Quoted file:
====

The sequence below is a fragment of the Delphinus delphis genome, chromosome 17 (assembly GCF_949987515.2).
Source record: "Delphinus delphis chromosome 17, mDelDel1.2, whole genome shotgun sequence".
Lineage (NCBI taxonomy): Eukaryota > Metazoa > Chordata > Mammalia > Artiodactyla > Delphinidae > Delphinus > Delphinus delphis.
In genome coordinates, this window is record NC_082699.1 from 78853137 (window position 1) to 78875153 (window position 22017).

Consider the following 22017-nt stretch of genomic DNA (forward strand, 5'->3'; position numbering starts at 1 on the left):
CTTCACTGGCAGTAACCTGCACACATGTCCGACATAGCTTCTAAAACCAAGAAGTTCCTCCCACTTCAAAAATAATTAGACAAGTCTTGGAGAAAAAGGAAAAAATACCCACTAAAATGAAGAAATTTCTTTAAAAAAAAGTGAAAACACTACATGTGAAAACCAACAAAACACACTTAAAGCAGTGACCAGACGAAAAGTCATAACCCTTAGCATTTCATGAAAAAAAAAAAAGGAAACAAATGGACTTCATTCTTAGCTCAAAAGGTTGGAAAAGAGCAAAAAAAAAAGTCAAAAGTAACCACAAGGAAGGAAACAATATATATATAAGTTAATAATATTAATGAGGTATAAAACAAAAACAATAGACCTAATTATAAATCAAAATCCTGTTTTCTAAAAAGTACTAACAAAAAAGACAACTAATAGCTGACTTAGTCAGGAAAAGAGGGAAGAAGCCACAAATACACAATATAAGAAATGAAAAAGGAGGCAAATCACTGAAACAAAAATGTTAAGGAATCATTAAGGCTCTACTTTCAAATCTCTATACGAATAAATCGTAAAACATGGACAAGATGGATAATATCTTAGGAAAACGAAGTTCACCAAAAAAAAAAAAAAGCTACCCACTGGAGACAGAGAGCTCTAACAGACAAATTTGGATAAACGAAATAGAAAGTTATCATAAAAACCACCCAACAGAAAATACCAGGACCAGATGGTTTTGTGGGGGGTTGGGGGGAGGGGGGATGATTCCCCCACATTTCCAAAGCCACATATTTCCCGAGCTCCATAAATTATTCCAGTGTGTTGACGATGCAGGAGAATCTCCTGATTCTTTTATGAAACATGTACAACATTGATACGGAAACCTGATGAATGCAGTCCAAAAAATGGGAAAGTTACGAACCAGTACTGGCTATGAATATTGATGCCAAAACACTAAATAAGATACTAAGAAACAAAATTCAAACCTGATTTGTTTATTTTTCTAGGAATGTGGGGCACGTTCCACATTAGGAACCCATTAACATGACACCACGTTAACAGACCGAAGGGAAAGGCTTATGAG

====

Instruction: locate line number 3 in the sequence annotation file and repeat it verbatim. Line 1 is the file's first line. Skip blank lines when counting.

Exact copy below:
Lineage (NCBI taxonomy): Eukaryota > Metazoa > Chordata > Mammalia > Artiodactyla > Delphinidae > Delphinus > Delphinus delphis.